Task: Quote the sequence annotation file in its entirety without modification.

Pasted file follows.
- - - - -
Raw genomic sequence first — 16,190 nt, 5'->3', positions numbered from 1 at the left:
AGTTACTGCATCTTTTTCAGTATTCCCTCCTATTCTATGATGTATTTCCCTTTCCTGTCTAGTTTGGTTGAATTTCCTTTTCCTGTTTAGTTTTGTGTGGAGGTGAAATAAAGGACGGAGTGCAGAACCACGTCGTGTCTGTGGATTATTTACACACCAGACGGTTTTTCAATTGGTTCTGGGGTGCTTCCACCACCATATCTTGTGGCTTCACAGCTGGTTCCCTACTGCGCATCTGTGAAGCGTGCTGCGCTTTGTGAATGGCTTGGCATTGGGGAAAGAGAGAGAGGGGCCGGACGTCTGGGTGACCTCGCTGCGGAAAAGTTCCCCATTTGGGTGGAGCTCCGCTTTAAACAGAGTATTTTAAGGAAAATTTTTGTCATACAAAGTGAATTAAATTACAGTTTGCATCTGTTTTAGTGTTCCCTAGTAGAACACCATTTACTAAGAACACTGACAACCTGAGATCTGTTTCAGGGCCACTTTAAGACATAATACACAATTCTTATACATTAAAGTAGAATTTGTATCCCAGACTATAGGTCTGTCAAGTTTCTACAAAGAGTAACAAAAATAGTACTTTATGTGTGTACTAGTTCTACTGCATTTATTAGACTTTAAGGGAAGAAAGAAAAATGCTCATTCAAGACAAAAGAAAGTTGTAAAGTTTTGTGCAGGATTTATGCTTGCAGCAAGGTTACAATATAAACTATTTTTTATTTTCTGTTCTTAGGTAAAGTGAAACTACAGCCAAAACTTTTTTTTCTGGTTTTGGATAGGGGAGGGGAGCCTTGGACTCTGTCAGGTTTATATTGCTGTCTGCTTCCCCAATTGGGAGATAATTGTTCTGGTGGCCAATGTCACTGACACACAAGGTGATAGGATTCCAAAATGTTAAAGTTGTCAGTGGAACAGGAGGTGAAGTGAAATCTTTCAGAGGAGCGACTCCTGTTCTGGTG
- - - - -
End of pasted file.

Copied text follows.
Raw genomic sequence first — 16,190 nt, 5'->3', positions numbered from 1 at the left:
AGTTACTGCATCTTTTTCAGTATTCCCTCCTATTCTATGATGTATTTCCCTTTCCTGTCTAGTTTGGTTGAATTTCCTTTTCCTGTTTAGTTTTGTGTGGAGGTGAAATAAAGGACGGAGTGCAGAACCACGTCGTGTCTGTGGATTATTTACACACCAGACGGTTTTTCAATTGGTTCTGGGGTGCTTCCACCACCATATCTTGTGGCTTCACAGCTGGTTCCCTACTGCGCATCTGTGAAGCGTGCTGCGCTTTGTGAATGGCTTGGCATTGGGGAAAGAGAGAGAGGGGCCGGACGTCTGGGTGACCTCGCTGCGGAAAAGTTCCCCATTTGGGTGGAGCTCCGCTTTAAACAGAGTATTTTAAGGAAAATTTTTGTCATACAAAGTGAATTAAATTACAGTTTGCATCTGTTTTAGTGTTCCCTAGTAGAACACCATTTACTAAGAACACTGACAACCTGAGATCTGTTTCAGGGCCACTTTAAGACATAATACACAATTCTTATACATTAAAGTAGAATTTGTATCCCAGACTATAGGTCTGTCAAGTTTCTACAAAGAGTAACAAAAATAGTACTTTATGTGTGTACTAGTTCTACTGCATTTATTAGACTTTAAGGGAAGAAAGAAAAATGCTCATTCAAGACAAAAGAAAGTTGTAAAGTTTTGTGCAGGATTTATGCTTGCAGCAAGGTTACAATATAAACTATTTTTTATTTTCTGTTCTTAGGTAAAGTGAAACTACAGCCAAAACTTTTTTTTCTGGTTTTGGATAGGGGAGGGGAGCCTTGGACTCTGTCAGGTTTATATTGCTGTCTGCTTCCCCAATTGGGAGATAATTGTTCTGGTGGCCAATGTCACTGACACACAAGGTGATAGGATTCCAAAATGTTAAAGTTGTCAGTGGAACAGGAGGTGAAGTGAAATCTTTCAGAGGAGCGACTCCTGTTCTGGTG